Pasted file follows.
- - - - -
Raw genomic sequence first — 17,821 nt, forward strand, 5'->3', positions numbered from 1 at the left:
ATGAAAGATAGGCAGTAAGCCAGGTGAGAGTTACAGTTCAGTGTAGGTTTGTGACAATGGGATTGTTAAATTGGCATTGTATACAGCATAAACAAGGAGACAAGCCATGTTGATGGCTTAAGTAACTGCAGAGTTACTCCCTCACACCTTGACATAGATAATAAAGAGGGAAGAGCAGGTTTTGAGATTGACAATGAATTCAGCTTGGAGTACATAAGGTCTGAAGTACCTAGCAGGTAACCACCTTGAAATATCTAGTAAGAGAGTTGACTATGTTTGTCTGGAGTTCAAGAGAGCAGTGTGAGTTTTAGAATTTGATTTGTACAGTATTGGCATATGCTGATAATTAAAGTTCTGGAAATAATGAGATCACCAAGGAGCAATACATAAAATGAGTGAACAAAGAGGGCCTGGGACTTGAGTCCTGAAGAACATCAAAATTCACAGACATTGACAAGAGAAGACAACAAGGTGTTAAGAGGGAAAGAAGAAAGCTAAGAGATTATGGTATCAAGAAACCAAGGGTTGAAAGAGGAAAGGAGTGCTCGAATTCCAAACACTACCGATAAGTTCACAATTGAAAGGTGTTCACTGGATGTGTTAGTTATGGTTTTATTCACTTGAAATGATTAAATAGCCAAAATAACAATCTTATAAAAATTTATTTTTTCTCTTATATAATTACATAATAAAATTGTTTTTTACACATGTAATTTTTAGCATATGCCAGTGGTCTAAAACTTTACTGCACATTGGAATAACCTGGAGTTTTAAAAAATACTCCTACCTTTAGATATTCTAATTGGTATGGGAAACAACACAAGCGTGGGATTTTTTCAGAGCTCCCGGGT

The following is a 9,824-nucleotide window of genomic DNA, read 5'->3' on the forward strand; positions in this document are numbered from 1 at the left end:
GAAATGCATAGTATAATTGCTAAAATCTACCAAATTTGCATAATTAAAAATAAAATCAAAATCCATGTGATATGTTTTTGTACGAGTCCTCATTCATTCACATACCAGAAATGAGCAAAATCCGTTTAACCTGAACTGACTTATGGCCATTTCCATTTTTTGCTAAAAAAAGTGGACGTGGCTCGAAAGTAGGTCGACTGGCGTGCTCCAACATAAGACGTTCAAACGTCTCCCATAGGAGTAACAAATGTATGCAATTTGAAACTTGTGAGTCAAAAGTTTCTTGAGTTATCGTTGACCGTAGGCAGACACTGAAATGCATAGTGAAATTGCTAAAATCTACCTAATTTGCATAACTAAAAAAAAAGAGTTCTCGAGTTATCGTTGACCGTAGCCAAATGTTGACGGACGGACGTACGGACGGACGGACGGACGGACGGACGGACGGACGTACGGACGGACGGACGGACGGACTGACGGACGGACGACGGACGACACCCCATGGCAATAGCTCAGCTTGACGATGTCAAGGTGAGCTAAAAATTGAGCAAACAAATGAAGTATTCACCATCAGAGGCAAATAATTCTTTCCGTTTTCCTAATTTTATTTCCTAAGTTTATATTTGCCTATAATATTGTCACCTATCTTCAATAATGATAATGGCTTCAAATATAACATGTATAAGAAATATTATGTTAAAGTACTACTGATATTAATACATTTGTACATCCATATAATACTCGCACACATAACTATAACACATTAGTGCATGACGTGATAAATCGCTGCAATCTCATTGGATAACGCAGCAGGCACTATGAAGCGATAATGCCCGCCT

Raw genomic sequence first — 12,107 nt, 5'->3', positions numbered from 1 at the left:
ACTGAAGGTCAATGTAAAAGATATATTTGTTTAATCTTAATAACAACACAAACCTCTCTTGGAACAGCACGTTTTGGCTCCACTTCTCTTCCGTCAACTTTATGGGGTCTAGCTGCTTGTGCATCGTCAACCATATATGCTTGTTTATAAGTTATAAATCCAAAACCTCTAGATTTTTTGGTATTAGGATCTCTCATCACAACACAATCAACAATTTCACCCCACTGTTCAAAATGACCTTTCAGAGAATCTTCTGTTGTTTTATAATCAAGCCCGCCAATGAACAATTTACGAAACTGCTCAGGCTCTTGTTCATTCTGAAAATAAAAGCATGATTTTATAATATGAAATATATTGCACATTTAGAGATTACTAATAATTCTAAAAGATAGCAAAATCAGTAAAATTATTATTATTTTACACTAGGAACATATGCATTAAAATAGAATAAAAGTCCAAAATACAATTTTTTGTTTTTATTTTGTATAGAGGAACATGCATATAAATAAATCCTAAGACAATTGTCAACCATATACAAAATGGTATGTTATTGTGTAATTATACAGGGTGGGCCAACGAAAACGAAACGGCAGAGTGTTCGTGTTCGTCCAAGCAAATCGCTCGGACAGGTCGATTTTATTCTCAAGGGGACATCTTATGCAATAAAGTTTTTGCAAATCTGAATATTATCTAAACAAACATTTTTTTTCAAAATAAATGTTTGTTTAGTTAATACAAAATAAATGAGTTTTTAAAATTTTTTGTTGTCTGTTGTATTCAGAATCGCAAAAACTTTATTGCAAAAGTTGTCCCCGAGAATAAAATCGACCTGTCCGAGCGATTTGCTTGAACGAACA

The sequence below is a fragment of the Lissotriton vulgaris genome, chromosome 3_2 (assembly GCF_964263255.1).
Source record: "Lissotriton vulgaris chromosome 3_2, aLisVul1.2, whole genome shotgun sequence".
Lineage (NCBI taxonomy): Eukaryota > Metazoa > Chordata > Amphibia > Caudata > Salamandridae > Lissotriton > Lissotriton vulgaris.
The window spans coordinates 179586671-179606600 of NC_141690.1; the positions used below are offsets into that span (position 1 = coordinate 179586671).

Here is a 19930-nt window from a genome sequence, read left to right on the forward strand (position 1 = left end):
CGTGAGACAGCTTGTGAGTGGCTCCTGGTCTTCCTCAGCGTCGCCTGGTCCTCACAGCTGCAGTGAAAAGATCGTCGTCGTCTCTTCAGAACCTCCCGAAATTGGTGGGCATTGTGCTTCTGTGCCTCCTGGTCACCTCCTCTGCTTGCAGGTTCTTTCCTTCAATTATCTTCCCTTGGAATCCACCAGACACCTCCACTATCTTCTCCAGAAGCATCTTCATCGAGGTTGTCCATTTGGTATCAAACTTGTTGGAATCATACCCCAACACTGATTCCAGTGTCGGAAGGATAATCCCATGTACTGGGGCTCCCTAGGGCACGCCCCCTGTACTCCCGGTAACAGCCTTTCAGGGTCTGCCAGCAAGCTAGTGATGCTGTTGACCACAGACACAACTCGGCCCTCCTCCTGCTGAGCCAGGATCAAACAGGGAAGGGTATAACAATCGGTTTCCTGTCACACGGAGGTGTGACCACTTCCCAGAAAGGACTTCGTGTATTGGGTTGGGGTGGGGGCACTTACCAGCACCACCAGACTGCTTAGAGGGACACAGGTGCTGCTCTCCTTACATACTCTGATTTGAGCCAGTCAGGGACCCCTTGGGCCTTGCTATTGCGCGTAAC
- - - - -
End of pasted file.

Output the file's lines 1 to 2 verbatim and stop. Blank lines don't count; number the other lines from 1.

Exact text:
Raw genomic sequence first — 17,821 nt, forward strand, 5'->3', positions numbered from 1 at the left:
ATGAAAGATAGGCAGTAAGCCAGGTGAGAGTTACAGTTCAGTGTAGGTTTGTGACAATGGGATTGTTAAATTGGCATTGTATACAGCATAAACAAGGAGACAAGCCATGTTGATGGCTTAAGTAACTGCAGAGTTACTCCCTCACACCTTGACATAGATAATAAAGAGGGAAGAGCAGGTTTTGAGATTGACAATGAATTCAGCTTGGAGTACATAAGGTCTGAAGTACCTAGCAGGTAACCACCTTGAAATATCTAGTAAGAGAGTTGACTATGTTTGTCTGGAGTTCAAGAGAGCAGTGTGAGTTTTAGAATTTGATTTGTACAGTATTGGCATATGCTGATAATTAAAGTTCTGGAAATAATGAGATCACCAAGGAGCAATACATAAAATGAGTGAACAAAGAGGGCCTGGGACTTGAGTCCTGAAGAACATCAAAATTCACAGACATTGACAAGAGAAGACAACAAGGTGTTAAGAGGGAAAGAAGAAAGCTAAGAGATTATGGTATCAAGAAACCAAGGGTTGAAAGAGGAAAGGAGTGCTCGAATTCCAAACACTACCGATAAGTTCACAATTGAAAGGTGTTCACTGGATGTGTTAGTTATGGTTTTATTCACTTGAAATGATTAAATAGCCAAAATAACAATCTTATAAAAATTTATTTTTTCTCTTATATAATTACATAATAAAATTGTTTTTTACACATGTAATTTTTAGCATATGCCAGTGGTCTAAAACTTTACTGCACATTGGAATAACCTGGAGTTTTAAAAAATACTCCTACCTTTAGATATTCTAATTGGTATGGGAAACAACACAAGCGTGGGATTTTTTCAGAGCTCCCGGGT